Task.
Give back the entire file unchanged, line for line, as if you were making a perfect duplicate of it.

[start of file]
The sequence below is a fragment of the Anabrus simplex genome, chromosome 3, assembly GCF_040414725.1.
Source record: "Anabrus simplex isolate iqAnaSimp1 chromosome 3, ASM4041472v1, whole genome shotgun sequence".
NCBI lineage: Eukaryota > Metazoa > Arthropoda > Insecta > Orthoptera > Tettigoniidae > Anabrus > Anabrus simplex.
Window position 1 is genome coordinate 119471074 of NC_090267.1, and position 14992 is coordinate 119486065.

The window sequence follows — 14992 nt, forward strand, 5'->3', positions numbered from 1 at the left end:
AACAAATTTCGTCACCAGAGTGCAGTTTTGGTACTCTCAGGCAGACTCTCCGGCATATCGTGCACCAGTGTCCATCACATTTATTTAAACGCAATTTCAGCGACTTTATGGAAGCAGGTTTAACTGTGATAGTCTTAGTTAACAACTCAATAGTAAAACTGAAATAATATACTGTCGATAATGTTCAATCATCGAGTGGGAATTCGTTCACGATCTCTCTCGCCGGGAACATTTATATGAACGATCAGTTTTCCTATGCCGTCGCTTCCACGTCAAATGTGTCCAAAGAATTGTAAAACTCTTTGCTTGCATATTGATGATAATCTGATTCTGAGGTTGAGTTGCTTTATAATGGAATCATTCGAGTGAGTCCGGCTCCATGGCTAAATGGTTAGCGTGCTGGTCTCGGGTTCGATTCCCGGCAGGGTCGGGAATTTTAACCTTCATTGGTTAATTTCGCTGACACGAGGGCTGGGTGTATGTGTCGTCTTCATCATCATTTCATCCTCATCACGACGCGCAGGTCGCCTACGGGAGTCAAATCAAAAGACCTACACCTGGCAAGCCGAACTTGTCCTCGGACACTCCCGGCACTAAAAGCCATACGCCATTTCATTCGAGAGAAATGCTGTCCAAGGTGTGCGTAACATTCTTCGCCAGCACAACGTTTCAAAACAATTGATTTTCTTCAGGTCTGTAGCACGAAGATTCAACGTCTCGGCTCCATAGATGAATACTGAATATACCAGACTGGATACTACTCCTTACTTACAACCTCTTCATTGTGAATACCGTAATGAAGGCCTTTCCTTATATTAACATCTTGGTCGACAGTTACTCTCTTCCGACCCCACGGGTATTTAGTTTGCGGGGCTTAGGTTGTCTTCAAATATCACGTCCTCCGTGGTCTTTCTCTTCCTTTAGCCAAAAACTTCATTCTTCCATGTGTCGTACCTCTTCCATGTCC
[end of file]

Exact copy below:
The sequence below is a fragment of the Anabrus simplex genome, chromosome 3, assembly GCF_040414725.1.
Source record: "Anabrus simplex isolate iqAnaSimp1 chromosome 3, ASM4041472v1, whole genome shotgun sequence".
NCBI lineage: Eukaryota > Metazoa > Arthropoda > Insecta > Orthoptera > Tettigoniidae > Anabrus > Anabrus simplex.
Window position 1 is genome coordinate 119471074 of NC_090267.1, and position 14992 is coordinate 119486065.

The window sequence follows — 14992 nt, forward strand, 5'->3', positions numbered from 1 at the left end:
AACAAATTTCGTCACCAGAGTGCAGTTTTGGTACTCTCAGGCAGACTCTCCGGCATATCGTGCACCAGTGTCCATCACATTTATTTAAACGCAATTTCAGCGACTTTATGGAAGCAGGTTTAACTGTGATAGTCTTAGTTAACAACTCAATAGTAAAACTGAAATAATATACTGTCGATAATGTTCAATCATCGAGTGGGAATTCGTTCACGATCTCTCTCGCCGGGAACATTTATATGAACGATCAGTTTTCCTATGCCGTCGCTTCCACGTCAAATGTGTCCAAAGAATTGTAAAACTCTTTGCTTGCATATTGATGATAATCTGATTCTGAGGTTGAGTTGCTTTATAATGGAATCATTCGAGTGAGTCCGGCTCCATGGCTAAATGGTTAGCGTGCTGGTCTCGGGTTCGATTCCCGGCAGGGTCGGGAATTTTAACCTTCATTGGTTAATTTCGCTGACACGAGGGCTGGGTGTATGTGTCGTCTTCATCATCATTTCATCCTCATCACGACGCGCAGGTCGCCTACGGGAGTCAAATCAAAAGACCTACACCTGGCAAGCCGAACTTGTCCTCGGACACTCCCGGCACTAAAAGCCATACGCCATTTCATTCGAGAGAAATGCTGTCCAAGGTGTGCGTAACATTCTTCGCCAGCACAACGTTTCAAAACAATTGATTTTCTTCAGGTCTGTAGCACGAAGATTCAACGTCTCGGCTCCATAGATGAATACTGAATATACCAGACTGGATACTACTCCTTACTTACAACCTCTTCATTGTGAATACCGTAATGAAGGCCTTTCCTTATATTAACATCTTGGTCGACAGTTACTCTCTTCCGACCCCACGGGTATTTAGTTTGCGGGGCTTAGGTTGTCTTCAAATATCACGTCCTCCGTGGTCTTTCTCTTCCTTTAGCCAAAAACTTCATTCTTCCATGTGTCGTACCTCTTCCATGTCC